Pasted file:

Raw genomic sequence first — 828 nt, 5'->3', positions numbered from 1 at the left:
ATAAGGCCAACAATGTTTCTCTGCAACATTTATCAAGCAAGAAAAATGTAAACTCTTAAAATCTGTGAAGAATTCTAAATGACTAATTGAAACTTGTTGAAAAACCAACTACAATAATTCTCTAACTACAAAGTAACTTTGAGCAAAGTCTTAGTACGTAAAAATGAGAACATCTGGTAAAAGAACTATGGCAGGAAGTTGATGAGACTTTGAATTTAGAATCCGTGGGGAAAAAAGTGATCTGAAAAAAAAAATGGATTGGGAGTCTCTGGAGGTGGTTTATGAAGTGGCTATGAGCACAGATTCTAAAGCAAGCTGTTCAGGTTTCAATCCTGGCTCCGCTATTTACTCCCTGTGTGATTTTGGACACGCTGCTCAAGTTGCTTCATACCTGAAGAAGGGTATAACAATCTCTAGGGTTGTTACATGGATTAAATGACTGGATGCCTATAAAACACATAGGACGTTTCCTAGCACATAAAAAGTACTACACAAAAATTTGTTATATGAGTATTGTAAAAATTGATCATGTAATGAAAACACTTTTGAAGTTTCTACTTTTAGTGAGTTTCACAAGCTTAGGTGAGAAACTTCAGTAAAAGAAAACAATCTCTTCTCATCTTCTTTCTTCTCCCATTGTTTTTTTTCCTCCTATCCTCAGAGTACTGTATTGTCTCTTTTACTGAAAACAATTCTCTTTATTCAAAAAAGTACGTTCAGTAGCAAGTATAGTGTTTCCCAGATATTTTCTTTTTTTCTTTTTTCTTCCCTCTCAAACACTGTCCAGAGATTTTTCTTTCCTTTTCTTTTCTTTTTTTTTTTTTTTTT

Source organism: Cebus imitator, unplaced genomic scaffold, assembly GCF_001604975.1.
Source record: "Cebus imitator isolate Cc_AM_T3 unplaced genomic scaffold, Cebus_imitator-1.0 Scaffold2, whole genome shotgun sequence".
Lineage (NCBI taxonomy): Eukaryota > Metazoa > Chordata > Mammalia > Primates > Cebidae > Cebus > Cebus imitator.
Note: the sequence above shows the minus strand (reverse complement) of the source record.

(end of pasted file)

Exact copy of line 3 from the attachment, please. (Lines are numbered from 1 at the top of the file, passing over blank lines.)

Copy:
Source organism: Cebus imitator, unplaced genomic scaffold, assembly GCF_001604975.1.